A rainout and a rather fortuitous turf field in Brookline led to Northeastern facing Hartford at home in a midweek afternoon game April 27. The Huskies won 3-1, a so-so final against a struggling Hawks team who finished the season at 13-37. The way they won however was impressive.

Timely hits by the bottom half of the Northeastern order led to three runs in the bottom of the second inning, it wasn’t much but it was enough for the thin bullpen to work with. The hero of the game was redshirt sophomore catcher JP Olson who tallied two hits, one RBI, and a run.

Olson, along with freshman outfielder Luke Masiuk and junior shortstop Spenser Smith got hot at the right time. The Huskies won their next five games and six of their next seven, including a 9-4 victory over No. 8 UConn May 10. 

Despite going just 2-5 to end their season, there was still plenty of hope and life in the Huskies. Their victory over Delaware on the last day of the regular season was enough to give them the No. 5 seed in the CAA tournament and match them up with the Tribe in the opener. 

A dominant showing by Scotti and clutch hits from Olson and Crossen lifted Northeastern to a 3-2 victory and into the winner’s bracket to start the tournament. 

Their next matchup was a ferocious Charleston team who had swept them handily in the regular season and entered the tournament as the top seed. This time however, RBIs from Masiuk, Olson, and Costello and seven innings of two-run ball by Schlittler gave the Huskies a 6-5 victory.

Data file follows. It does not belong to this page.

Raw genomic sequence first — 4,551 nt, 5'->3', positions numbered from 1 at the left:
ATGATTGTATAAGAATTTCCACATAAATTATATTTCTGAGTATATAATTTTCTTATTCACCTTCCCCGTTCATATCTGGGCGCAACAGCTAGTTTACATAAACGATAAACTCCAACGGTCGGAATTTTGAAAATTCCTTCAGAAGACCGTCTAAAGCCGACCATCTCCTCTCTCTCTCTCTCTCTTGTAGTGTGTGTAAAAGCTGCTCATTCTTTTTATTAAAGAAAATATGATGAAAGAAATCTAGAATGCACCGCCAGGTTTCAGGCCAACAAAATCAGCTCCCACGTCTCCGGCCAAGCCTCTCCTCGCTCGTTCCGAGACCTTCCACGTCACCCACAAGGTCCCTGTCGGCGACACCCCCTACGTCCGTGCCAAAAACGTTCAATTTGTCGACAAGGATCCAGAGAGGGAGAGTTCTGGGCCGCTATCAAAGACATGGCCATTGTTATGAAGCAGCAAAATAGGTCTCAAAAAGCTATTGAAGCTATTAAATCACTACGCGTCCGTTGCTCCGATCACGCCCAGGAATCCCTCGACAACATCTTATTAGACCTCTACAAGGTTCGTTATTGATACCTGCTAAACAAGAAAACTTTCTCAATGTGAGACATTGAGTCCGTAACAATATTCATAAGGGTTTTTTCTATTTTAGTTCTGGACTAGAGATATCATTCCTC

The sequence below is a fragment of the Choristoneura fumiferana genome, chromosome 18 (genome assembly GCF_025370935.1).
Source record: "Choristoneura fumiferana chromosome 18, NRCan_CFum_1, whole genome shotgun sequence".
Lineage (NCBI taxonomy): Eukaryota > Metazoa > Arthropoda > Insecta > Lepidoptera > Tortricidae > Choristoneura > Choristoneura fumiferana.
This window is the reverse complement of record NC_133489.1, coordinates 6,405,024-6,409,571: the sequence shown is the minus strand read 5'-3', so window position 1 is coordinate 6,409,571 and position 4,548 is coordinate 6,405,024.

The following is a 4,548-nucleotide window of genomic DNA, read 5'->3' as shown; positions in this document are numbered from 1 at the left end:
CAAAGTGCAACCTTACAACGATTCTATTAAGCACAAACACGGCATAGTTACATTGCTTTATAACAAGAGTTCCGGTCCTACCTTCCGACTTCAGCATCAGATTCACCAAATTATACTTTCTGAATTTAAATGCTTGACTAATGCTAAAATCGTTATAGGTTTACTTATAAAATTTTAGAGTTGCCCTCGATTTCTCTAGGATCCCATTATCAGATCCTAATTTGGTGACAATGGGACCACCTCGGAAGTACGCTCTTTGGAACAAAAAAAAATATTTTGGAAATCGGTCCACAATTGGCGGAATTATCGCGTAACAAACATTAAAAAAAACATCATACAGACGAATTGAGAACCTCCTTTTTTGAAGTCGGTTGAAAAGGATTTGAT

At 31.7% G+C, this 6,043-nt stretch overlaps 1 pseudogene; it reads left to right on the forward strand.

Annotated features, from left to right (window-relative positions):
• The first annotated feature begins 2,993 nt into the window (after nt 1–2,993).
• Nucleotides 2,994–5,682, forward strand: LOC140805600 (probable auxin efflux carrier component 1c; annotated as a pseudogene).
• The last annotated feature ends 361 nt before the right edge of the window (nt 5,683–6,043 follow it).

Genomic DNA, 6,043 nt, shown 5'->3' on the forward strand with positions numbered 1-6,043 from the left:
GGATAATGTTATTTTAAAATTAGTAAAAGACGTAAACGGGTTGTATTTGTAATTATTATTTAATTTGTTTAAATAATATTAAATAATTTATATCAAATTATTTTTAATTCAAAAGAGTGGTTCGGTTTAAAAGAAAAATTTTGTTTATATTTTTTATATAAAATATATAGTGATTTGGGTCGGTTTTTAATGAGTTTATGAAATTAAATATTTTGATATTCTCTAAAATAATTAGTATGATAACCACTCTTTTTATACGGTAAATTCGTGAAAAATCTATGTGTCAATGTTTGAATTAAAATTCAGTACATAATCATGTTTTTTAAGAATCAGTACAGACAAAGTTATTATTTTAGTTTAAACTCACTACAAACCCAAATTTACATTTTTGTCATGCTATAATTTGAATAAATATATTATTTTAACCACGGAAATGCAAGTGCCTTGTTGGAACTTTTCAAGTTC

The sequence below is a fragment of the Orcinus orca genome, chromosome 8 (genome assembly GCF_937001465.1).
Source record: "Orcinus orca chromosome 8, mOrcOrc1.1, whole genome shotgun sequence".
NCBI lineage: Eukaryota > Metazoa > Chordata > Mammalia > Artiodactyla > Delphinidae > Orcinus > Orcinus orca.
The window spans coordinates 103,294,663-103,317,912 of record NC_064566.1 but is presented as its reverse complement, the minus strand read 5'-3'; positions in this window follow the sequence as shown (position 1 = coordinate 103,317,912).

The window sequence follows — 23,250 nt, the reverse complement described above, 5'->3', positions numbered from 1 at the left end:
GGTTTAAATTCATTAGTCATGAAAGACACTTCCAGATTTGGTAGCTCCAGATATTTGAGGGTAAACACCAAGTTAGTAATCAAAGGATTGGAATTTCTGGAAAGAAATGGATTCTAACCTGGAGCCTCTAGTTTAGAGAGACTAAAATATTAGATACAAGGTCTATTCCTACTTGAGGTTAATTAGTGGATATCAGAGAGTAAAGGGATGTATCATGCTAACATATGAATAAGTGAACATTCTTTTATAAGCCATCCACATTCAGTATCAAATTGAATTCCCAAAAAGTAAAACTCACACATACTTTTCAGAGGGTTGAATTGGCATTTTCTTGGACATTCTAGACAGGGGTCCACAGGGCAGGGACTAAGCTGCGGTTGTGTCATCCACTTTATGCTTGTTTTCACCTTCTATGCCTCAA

The next game looked to be a backbreaker for Northeastern as they held two different leads before falling to Hofstra on a walkoff double. Despite pitching struggles from Allard and Yost, the offense still kept igniting, with Masiuk, Olson, and Smith being responsible for all of the team’s seven RBIs.

The loss wounded the Huskies but did not bury them as they won their next game, a rematch against the Cougars and secured a place in the Championship against Hofstra. 

A damaged performance by redshirt sophomore righty Thomas Balboni in the ninth allowed for yet another walk off victory for the Pride and ended the Huskies’ season, despite the six runs the offense scored and multiple deficits overcome. 

Although the Huskies did not have the season of ultimate triumph as they may have wished, there was still success in 2022. The remaining core of the team and its identity continued to strengthen as the season progressed and stars began to bud all around the field. Olson looks poised to become one of the best catchers in the CAA next season, the outfield of Sirota, Masiuk, and fellow freshman Justin Bosland will be one of the most dynamic in the conference. The pitching staff will continue to be headlined by Scotti, Schittler, redshirt sophomore Sebastian Keane, and Yost with Allard and Balboni out of the bullpen. However, who will be around next year remains to be seen as Schlitter, Keane, and Balboni are all draft hopefuls. 

While it is not always the case, a college season should be judged off of its little successes just as much as its large ones, and while the ultimate goal of a title was not accomplished this season, Huskies baseball looks prepared to come back as strong as ever. 

Editors’ note: A previous version of this story inaccurately reported North Carolina’s national rank. It was corrected Tuesday, May 31 at 5:20 p.m.